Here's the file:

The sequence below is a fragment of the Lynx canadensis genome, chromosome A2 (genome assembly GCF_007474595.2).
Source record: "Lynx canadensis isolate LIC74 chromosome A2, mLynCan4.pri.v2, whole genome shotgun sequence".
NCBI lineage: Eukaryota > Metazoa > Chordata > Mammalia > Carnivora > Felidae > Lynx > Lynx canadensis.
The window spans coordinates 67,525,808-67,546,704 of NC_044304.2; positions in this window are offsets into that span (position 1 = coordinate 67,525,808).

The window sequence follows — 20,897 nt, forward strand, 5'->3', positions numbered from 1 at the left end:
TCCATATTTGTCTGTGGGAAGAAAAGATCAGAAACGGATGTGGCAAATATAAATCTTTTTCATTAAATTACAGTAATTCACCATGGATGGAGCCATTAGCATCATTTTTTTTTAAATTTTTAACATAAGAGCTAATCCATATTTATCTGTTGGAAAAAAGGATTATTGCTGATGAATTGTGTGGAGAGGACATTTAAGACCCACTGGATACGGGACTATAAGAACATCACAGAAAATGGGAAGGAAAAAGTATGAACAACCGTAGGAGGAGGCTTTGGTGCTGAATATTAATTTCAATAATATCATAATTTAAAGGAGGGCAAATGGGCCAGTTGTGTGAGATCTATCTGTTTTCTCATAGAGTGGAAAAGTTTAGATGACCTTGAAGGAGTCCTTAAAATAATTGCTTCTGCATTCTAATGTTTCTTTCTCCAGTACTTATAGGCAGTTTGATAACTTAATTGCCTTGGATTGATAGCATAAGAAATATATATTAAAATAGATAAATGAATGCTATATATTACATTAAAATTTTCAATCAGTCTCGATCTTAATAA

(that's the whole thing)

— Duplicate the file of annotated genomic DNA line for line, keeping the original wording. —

The sequence below is a fragment of the Lynx canadensis genome, chromosome A2 (genome assembly GCF_007474595.2).
Source record: "Lynx canadensis isolate LIC74 chromosome A2, mLynCan4.pri.v2, whole genome shotgun sequence".
NCBI lineage: Eukaryota > Metazoa > Chordata > Mammalia > Carnivora > Felidae > Lynx > Lynx canadensis.
The window spans coordinates 67,525,808-67,546,704 of NC_044304.2; positions in this window are offsets into that span (position 1 = coordinate 67,525,808).

The window sequence follows — 20,897 nt, forward strand, 5'->3', positions numbered from 1 at the left end:
TCCATATTTGTCTGTGGGAAGAAAAGATCAGAAACGGATGTGGCAAATATAAATCTTTTTCATTAAATTACAGTAATTCACCATGGATGGAGCCATTAGCATCATTTTTTTTTAAATTTTTAACATAAGAGCTAATCCATATTTATCTGTTGGAAAAAAGGATTATTGCTGATGAATTGTGTGGAGAGGACATTTAAGACCCACTGGATACGGGACTATAAGAACATCACAGAAAATGGGAAGGAAAAAGTATGAACAACCGTAGGAGGAGGCTTTGGTGCTGAATATTAATTTCAATAATATCATAATTTAAAGGAGGGCAAATGGGCCAGTTGTGTGAGATCTATCTGTTTTCTCATAGAGTGGAAAAGTTTAGATGACCTTGAAGGAGTCCTTAAAATAATTGCTTCTGCATTCTAATGTTTCTTTCTCCAGTACTTATAGGCAGTTTGATAACTTAATTGCCTTGGATTGATAGCATAAGAAATATATATTAAAATAGATAAATGAATGCTATATATTACATTAAAATTTTCAATCAGTCTCGATCTTAATAA